“It is probably the most important weekend of the year for me because I get to see some of my regular customers and also chat and help new ones.

“That is why I have been there every year since we launched in 2010,” he explains.

This year he will also be bringing along the award-winning South African gin, which he has recently added to his repertoire.

“I had not been supplying spirits but there seemed to be more and call for it and I had been looking for a really good one for a while.

“So this is a recent addition but it has been doing really really well and then last week it picked up a Gold Award at the World Spirits Awards.

“It is made with truffles, which is something really different, it’s from the Kalahari Desert and it comes in a bottle with a leather top.  It’s got a bit of an earthy flavour as well and I am hoping to offer a deal for customers at the festival.

“It is actually nice on its own with a big ice cube and lemon but is worth trying with tonic and a slice of grapefruit to experience it at its best,” adds Neils.

He also expects to be giving out a bit of advice to customers on what wines they should be enjoying as the weather warms up and the summer finally arrives.

“I expect people to be moving into the cool white wines about this time of year, something like a Sancerre, Sauvignon Blanc and Pouilly Fume is always great in the summer.”

Cruxland Truffle Gin, along with Neils specially selecteed wines, will be available to try and buy at the festival which this year will be celebrating the 125th anniversary of the park which is hosting it with a special bake-off competition.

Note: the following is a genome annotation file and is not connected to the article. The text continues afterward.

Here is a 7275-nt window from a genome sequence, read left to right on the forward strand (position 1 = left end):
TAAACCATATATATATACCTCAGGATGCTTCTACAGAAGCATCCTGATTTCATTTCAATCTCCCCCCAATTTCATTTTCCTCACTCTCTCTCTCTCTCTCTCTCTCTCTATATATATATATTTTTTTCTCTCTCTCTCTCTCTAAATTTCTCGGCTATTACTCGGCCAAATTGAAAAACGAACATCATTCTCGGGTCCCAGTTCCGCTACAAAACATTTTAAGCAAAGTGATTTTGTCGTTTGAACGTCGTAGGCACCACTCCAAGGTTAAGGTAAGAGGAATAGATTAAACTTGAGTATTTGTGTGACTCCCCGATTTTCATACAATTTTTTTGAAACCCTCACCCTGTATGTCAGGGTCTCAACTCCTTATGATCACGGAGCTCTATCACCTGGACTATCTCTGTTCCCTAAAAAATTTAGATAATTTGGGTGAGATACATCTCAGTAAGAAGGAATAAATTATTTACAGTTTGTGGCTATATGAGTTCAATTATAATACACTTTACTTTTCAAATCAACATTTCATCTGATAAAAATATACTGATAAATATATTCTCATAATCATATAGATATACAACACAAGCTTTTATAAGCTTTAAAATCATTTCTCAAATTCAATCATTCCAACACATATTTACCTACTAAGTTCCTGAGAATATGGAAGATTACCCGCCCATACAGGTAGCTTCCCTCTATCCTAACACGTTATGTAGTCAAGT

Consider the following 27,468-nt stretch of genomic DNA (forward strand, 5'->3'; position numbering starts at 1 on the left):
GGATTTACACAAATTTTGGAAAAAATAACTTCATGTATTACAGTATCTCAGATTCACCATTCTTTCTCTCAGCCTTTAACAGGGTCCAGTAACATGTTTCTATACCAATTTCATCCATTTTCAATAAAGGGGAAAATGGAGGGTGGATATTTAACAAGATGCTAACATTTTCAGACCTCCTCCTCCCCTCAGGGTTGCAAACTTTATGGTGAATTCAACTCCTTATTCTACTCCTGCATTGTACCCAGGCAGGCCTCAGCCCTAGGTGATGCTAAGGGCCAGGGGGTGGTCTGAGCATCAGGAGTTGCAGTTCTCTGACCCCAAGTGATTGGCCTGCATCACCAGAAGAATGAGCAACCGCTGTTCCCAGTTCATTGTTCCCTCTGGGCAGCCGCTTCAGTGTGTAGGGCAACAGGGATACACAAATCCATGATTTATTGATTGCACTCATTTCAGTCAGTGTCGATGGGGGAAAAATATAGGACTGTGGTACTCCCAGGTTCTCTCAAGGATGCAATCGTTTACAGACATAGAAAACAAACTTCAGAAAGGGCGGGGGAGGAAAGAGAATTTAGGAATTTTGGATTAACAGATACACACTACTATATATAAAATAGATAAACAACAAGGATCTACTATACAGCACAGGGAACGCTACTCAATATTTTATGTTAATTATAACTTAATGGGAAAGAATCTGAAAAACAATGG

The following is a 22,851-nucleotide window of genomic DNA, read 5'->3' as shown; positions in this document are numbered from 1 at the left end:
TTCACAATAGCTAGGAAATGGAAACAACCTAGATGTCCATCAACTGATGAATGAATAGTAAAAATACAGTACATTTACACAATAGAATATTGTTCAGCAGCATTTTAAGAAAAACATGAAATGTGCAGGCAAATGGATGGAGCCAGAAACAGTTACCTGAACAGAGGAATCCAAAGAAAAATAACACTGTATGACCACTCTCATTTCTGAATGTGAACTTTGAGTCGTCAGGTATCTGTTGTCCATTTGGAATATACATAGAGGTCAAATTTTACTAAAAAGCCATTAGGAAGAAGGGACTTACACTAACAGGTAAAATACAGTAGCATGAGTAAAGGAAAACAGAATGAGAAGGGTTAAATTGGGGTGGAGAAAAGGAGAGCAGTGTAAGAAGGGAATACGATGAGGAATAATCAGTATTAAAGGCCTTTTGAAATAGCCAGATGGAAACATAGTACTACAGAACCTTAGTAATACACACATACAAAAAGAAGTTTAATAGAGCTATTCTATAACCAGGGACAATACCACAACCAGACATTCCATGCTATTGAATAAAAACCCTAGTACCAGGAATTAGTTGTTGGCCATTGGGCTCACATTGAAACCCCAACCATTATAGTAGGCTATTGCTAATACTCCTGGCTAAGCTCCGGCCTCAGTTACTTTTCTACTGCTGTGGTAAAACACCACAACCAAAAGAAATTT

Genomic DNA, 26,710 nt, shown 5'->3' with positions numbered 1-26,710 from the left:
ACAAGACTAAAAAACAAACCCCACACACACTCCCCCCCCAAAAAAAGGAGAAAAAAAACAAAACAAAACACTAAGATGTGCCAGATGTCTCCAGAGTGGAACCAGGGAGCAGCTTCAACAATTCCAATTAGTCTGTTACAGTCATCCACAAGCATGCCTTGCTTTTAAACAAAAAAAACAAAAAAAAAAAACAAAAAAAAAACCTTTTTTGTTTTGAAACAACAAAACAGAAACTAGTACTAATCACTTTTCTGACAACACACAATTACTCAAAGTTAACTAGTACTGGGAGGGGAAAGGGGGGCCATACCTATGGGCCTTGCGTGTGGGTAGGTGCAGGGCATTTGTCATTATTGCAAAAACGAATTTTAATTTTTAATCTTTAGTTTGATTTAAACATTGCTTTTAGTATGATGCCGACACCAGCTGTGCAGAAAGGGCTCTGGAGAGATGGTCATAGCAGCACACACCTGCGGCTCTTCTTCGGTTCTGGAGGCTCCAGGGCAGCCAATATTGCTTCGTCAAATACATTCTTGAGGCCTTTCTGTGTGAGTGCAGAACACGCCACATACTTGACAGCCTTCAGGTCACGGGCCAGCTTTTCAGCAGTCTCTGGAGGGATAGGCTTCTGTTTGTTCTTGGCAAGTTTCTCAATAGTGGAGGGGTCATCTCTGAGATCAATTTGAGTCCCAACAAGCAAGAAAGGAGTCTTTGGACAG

A Whole host of exhibitors from across Essex and beyond along with chef demonstrators and live music will set up at the venue on Saturday 24 and Sunday 25 of June from 10.30am to 5pm when entry will be free for children up to 14 and £4 for adults.

  • Go to  foodand for entry to the cake competition.Visit for details on Neils’ latest offers.

Gin Colchester has a long and illustrious connection with the history of the production of gin.

So it is fitting the spirit will play a large part in the town’s annual Food and Drink Festival in Colchester’s Castle Park on June 25 and 25.

Festival director Don Quinn explains in 1812 Messrs Bawtree and Savill invested £40,000 in a distillery in Colchester in what is now known as Distillery Lane.

“It would be the equivalent of millions today, a huge sum. It fast became one of the biggest gin distilleries in Britain and it is estimated that Colchester produced 50,000 gallons of gin every year.  “The distillery got its water from a sweet water spring which still exists.  “Distillery Pond is the last surviving part of this chapter in Colchester’s history,” he adds.

And the festival will be celebrating that history with lots of different examples of the drink which will be represented with a gin  bar serving new gin cocktails.

Don adds the festival has an impressive past in the world of gin including launching the now famous Hendricks gin, which has a unique cucumber taste, in 2000.

“We have gins from as far away as South Africa and as close to home as Witham.

“You can just sip some wonderful sipping gin such as multi-award winning Cruxland Truffle Gin.  “There will also be locally produced gins for you to try and buy and our amazing gin bar is not just good to drink in but will also be good to look at.